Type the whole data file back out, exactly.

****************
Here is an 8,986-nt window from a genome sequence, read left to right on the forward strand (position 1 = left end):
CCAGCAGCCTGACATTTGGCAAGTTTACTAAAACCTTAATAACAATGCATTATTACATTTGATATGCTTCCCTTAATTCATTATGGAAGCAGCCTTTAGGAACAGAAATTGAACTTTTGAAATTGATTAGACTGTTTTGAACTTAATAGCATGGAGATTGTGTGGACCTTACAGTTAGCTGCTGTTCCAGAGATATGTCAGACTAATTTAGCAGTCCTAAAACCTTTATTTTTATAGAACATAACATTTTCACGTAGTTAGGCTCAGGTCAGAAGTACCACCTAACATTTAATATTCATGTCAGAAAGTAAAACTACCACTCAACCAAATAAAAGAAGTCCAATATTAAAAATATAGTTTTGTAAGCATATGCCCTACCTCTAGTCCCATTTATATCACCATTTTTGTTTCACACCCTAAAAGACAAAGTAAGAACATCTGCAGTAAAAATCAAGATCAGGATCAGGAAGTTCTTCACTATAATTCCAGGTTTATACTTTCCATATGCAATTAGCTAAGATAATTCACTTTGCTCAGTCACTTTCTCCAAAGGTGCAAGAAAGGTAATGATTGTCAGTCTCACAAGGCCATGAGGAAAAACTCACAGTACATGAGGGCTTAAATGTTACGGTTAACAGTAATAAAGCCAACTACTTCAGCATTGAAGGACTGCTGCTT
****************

Here is an 8,986-nt window from a genome sequence, read left to right on the forward strand (position 1 = left end):
CCAGCAGCCTGACATTTGGCAAGTTTACTAAAACCTTAATAACAATGCATTATTACATTTGATATGCTTCCCTTAATTCATTATGGAAGCAGCCTTTAGGAACAGAAATTGAACTTTTGAAATTGATTAGACTGTTTTGAACTTAATAGCATGGAGATTGTGTGGACCTTACAGTTAGCTGCTGTTCCAGAGATATGTCAGACTAATTTAGCAGTCCTAAAACCTTTATTTTTATAGAACATAACATTTTCACGTAGTTAGGCTCAGGTCAGAAGTACCACCTAACATTTAATATTCATGTCAGAAAGTAAAACTACCACTCAACCAAATAAAAGAAGTCCAATATTAAAAATATAGTTTTGTAAGCATATGCCCTACCTCTAGTCCCATTTATATCACCATTTTTGTTTCACACCCTAAAAGACAAAGTAAGAACATCTGCAGTAAAAATCAAGATCAGGATCAGGAAGTTCTTCACTATAATTCCAGGTTTATACTTTCCATATGCAATTAGCTAAGATAATTCACTTTGCTCAGTCACTTTCTCCAAAGGTGCAAGAAAGGTAATGATTGTCAGTCTCACAAGGCCATGAGGAAAAACTCACAGTACATGAGGGCTTAAATGTTACGGTTAACAGTAATAAAGCCAACTACTTCAGCATTGAAGGACTGCTGCTT